You know that annoying person that appears on boards, in comments, ready to go “gotcha” to your grammar mistake?

Like you post Matthew McConaughey’s famous line, “Alright. Alright. Alright.” KA-ZAM! Faster than you can blink, there’s the pesky, “All right is two words.”

Well, that’s essentially what an editor does for a living: be annoying.

Do we thank annoying people for expecting us to follow rules? Never. Everyone hates rules. They bristle, they feel inflexible, they chafe like a seat belt following a wedding banquet.

But do you know where rules feel like a gift from Heaven? On the Place Charles de Gaulle.

Imagine the reality: taxi drivers darting in the opposite direction, between cyclists, someone hawks newspapers and a ragtag group demands to wash your windshield–all at once–right when you need to turn onto the Boulevard Foch? Those are moments when les gendarmes, in their sharp uniforms and cute little képis, make you breathe a sigh of relief. You will leave Paris alive.

Editors do that for writing.

Maxwell Perkins—that name ring a bell? He was the editor behind F. Scott Fitzgerald, Ernest Hemingway and Thomas Wolfe. Big, bad-ass writers, all, but they still had an editor, just like James Joyce, Hugo Claus, and Marguerite Duras and virtually every Nobel Prize for literature winner. Or any journalist that works for a credible media outlet… Editors are the reason writing stays sharp, the story focused, and the distracting misplaced commas weeded out. Anonymous editors hide behind the scenes so authors shine.

Editors are different from grammar bullies. Those are the people at airline security who don’t care if you make your flight. They just get a kick out of their uniform-inspired authority and take pride in barking out commands for “national security.” You can immediately spot the difference between someone who wants to help and someone who wants you to feel crushed by the weight of their “GOTCHA”! As in HA! HA! HA! You forgot to put your shaving cream in a plastic baggie? Stand over here to be frisked from head to toe. You used single quotes instead of double quotes…no, excuse me, they’re called quotation marks… you pathetic moron = NOT. AN. EDITOR.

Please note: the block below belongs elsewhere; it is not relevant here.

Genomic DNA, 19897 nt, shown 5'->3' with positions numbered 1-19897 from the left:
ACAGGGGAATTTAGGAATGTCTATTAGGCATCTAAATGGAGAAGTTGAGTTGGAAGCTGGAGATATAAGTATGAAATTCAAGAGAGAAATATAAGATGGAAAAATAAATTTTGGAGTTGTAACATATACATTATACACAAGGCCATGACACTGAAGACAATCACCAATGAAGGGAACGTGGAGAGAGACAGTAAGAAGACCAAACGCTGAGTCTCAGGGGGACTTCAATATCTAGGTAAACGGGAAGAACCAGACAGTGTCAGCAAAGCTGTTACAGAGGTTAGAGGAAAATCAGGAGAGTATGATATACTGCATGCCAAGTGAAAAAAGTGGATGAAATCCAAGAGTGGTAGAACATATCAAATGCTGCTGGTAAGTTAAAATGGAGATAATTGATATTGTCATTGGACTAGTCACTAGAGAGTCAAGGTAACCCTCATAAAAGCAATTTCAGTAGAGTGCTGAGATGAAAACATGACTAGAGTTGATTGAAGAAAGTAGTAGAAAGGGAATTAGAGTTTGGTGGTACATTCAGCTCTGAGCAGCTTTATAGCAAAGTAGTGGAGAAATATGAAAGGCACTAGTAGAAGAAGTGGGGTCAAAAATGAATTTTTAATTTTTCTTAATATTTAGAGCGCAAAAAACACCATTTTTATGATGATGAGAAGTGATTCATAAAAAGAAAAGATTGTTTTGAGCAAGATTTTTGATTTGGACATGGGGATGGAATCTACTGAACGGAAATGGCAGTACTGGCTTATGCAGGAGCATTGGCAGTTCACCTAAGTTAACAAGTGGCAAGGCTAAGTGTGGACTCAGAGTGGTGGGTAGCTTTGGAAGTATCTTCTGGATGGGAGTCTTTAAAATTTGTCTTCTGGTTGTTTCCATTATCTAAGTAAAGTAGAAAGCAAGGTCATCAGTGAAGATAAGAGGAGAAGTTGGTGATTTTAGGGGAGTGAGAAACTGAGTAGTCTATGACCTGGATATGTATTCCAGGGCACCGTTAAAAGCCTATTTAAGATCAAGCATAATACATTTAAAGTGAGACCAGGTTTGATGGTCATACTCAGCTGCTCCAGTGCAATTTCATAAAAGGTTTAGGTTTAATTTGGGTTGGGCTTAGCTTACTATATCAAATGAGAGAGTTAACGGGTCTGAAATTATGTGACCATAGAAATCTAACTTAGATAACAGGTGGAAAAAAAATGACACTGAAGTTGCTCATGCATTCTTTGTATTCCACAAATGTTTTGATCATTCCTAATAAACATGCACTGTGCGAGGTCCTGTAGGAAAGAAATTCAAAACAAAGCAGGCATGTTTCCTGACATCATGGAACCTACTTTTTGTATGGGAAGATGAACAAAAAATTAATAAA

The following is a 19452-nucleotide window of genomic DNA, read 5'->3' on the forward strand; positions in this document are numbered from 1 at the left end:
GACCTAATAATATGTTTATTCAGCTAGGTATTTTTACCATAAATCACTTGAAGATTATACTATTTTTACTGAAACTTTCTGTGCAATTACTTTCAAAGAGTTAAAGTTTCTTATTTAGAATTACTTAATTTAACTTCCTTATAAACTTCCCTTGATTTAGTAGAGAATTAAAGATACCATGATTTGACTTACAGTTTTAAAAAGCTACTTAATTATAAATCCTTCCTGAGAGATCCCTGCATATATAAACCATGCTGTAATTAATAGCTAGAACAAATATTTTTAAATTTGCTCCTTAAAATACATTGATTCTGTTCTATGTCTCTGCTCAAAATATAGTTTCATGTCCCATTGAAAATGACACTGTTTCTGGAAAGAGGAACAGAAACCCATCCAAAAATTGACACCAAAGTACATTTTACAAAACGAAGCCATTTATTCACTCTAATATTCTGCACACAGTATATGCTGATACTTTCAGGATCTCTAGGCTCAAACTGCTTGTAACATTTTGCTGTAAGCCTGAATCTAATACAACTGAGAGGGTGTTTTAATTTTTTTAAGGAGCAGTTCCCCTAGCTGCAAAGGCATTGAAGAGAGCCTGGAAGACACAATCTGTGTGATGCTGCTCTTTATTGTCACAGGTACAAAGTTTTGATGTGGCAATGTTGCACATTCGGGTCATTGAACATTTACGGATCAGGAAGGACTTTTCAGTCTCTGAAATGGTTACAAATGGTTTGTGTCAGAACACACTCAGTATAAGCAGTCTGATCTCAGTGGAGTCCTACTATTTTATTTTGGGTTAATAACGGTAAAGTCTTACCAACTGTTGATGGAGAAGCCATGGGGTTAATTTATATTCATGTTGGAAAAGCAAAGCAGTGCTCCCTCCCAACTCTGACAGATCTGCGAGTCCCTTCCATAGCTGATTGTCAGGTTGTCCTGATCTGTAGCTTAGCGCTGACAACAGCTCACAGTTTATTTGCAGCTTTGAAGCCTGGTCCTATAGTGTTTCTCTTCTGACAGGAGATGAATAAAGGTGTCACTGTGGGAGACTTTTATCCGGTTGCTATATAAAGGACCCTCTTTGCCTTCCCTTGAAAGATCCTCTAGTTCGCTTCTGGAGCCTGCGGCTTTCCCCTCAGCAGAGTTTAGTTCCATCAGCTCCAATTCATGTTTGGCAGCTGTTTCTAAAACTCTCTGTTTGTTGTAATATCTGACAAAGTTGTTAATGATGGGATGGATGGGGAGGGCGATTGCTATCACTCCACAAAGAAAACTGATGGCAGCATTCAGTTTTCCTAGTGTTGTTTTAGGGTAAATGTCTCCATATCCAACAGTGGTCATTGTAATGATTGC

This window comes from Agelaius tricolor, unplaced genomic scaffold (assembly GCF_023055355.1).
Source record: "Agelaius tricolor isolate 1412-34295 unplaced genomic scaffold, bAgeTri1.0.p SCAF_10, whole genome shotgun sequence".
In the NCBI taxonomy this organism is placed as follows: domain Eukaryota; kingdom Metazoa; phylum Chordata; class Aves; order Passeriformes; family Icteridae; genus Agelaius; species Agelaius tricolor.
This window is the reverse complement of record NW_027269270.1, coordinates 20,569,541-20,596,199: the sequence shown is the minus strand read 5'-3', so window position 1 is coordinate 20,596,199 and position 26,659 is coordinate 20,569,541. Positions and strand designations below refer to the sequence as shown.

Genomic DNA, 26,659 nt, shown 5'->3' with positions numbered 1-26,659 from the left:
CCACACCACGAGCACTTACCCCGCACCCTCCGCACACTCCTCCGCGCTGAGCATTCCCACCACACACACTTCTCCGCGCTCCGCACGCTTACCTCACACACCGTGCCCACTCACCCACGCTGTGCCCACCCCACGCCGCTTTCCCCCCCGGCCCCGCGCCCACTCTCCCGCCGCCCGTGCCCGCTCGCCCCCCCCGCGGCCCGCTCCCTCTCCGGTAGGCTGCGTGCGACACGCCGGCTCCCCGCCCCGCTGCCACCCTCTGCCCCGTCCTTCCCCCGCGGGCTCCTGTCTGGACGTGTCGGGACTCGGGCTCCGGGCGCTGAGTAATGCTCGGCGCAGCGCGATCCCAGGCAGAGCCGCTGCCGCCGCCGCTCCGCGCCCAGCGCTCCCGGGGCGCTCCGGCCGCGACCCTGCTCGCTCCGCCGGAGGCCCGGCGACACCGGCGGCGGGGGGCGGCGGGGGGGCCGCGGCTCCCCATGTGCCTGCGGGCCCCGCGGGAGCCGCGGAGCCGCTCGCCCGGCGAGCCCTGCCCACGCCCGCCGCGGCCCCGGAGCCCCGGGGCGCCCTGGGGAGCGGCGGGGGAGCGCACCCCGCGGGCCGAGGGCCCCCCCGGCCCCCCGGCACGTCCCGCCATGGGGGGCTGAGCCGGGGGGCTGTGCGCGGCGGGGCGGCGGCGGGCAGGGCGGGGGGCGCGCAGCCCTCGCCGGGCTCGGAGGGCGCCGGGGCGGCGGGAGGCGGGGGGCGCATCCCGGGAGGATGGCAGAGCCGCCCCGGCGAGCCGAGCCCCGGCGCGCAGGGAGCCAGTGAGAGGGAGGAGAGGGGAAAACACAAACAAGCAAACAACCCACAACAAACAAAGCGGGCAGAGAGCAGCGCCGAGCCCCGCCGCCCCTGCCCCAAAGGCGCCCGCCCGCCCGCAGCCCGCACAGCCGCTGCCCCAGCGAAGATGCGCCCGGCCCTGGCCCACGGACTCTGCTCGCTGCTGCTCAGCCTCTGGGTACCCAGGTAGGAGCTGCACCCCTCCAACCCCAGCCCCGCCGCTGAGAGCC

An editor can be ruthless with a red pen. Editors can be all-caps-emphatic, “NOT WALKING DINNER. IT’S CALLED A BUFFET IN ENGLISH.” Sometimes editors can be sarcastic (I’m speaking to you, Dad), and most certainly they can be annoying (guilty!), but ultimately editors want a great story, a solid message—one that takes you where you want to go. Rules help. They make writing more efficient. Sometimes, however, breaking rules is more effective. Editors know the difference between gimmick, glaring error or clever writing. They read text closely to see if your point makes a detour, functioning like the gendarme with a whistle. When you’re about to smash into a pole, the shrill alert of strike-through text highlights how the wrong word choice is about to derail your writing.

Grammar bullies want power or ticker-tape parades. Editors care about your work connecting with an audience, not gratitude. A person who touts rules to make you feel incompetent is overwhelmed by their own issues. Editing is exclusively about helping. No one sends you flowers. You win no medals. Your name is not lit on a marquee. But editing is essential to fluid communication. There’s no shame in being edited, even vigorously—the greatest writers known to man use editors. We lesser language mortals can certainly benefit, too.

Alright. Alright. Alright?

All right.

(still annoying)